“It’s the kiss of death,” says career coach Becca Ribbing. “If anyone starts talking about wanting to be a stay-at-home dad, I kind of cringe.”

Yikes! Fathers account for an increasing chunk of stay-at-home parents — 17 percent according to 2016 Census data. But Ribbing sees stay-at-home dads with great resumes who just can’t land a job. It’s reverse sexism and it’s not right, but society hasn’t caught up yet. Dads, just know that you’ve got your work cut out for you if you want to land the right job.

This is what you’re up against. Now, here are ideas on how to push your resume to the top of the pile.

3. Check for keywords

Your resume must be tailored to the job you’re applying for. Managers want to hire a perfect fit. You will get interviews if your keywords match up with the job description.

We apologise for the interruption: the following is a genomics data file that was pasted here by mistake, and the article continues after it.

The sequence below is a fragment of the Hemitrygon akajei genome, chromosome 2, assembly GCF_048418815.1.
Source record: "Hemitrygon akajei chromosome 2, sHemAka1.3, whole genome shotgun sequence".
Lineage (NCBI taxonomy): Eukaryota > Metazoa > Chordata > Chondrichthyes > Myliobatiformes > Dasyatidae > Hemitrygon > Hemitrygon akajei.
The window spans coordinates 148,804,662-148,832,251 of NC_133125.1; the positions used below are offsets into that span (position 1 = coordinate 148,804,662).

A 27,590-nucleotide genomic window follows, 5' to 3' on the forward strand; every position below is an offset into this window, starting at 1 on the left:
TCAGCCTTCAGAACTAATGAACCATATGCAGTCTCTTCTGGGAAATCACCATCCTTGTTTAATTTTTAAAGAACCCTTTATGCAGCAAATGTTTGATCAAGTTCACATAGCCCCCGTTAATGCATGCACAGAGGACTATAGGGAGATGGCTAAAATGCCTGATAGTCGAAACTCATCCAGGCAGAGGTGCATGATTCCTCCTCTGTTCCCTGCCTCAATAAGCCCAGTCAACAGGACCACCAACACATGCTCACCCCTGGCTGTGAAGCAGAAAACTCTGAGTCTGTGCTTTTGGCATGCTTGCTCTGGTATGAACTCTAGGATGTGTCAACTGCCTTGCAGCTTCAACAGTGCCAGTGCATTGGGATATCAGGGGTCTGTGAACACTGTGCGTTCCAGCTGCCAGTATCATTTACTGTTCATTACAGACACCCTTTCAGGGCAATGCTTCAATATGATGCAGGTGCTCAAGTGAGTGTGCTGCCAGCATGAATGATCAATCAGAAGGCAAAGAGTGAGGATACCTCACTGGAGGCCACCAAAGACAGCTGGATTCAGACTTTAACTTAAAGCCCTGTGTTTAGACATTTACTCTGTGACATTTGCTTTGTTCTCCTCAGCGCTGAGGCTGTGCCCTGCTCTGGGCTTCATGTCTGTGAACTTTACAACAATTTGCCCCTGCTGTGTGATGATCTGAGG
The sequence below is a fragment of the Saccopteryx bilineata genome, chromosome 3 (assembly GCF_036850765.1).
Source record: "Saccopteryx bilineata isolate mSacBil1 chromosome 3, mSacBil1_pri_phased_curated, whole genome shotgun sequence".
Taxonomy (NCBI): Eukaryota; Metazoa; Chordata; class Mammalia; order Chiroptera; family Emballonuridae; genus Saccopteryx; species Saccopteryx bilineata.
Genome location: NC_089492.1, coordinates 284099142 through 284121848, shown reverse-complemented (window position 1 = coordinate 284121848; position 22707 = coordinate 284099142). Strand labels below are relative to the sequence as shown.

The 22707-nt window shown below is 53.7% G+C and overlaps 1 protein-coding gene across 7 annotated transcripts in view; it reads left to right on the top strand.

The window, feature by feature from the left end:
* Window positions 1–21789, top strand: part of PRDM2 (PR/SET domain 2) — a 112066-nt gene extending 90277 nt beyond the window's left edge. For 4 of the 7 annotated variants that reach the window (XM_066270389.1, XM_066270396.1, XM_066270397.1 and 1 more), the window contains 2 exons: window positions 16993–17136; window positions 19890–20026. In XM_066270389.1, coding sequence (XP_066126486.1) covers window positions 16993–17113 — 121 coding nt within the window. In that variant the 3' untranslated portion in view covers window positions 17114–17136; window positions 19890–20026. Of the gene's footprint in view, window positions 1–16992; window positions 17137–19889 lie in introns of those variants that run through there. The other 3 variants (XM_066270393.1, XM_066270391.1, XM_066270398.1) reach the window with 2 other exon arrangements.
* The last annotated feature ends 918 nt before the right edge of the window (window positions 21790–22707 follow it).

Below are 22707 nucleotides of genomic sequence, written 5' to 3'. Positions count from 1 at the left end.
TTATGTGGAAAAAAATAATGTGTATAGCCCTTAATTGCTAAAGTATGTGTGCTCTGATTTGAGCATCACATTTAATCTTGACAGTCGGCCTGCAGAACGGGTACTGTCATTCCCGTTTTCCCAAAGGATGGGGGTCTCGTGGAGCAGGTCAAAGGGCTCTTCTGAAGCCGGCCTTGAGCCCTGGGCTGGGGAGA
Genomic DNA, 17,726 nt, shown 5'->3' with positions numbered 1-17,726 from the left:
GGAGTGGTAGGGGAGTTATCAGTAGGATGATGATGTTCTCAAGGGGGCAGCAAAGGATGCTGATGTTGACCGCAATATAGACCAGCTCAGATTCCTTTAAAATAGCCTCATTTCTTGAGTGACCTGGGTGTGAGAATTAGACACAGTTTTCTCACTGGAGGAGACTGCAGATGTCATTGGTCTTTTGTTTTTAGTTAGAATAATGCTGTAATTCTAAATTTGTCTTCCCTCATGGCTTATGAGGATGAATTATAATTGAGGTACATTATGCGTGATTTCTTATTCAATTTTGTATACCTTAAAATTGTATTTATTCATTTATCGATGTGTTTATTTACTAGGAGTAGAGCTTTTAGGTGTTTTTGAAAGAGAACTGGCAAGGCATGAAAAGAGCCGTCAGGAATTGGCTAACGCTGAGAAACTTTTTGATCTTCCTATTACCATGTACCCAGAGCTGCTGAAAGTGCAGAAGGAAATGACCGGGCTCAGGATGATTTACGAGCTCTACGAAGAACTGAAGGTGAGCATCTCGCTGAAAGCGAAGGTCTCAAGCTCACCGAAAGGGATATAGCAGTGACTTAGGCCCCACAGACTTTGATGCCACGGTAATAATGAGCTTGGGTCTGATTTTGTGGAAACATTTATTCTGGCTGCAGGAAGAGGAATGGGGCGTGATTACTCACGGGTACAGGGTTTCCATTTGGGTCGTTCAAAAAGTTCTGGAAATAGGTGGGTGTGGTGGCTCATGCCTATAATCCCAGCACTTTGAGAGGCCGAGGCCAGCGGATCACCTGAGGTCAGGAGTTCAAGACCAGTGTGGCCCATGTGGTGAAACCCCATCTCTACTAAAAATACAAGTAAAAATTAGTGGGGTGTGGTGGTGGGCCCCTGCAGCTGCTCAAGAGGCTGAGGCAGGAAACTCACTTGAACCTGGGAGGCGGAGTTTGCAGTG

“It’s really important to make sure your message resonates with the person you’re sending your resume off to,” Ribbing says.

At big companies, initial resume scans are computerized and rely on a machine searching for matching keywords. Do yourself a favor and read a bunch of job descriptions for the position you’re seeking, Ribbing says, and make sure you use those keywords in your resume. Use or to do a keyword search and see how much of a match you are.

If you don’t have one yet, make yourself a LinkedIn profile so recruiters can find you. Again, customize your profile to reflect the qualifications of the job you want to get. Incorporate those keywords and a smiling, professional photo.

“LinkedIn has become the single most powerful tool a job-seeker has,” Atcheson says, “so you’ll need to spend significant time creating a compelling LinkedIn profile.”

4. Use Craigslist

It sounds so 1990s, but Ribbing says a surprising number of stay-at-home parents find jobs via Craigslist ads. Smaller businesses without an HR department and mom-and-pop stores tend to advertise on Craigslist. These are openings for office managers, administrative assistants or bookkeepers, not high-level exec positions in tech. But such positions may be perfect for someone going back to work after a long hiatus, or back to work on a part-time basis.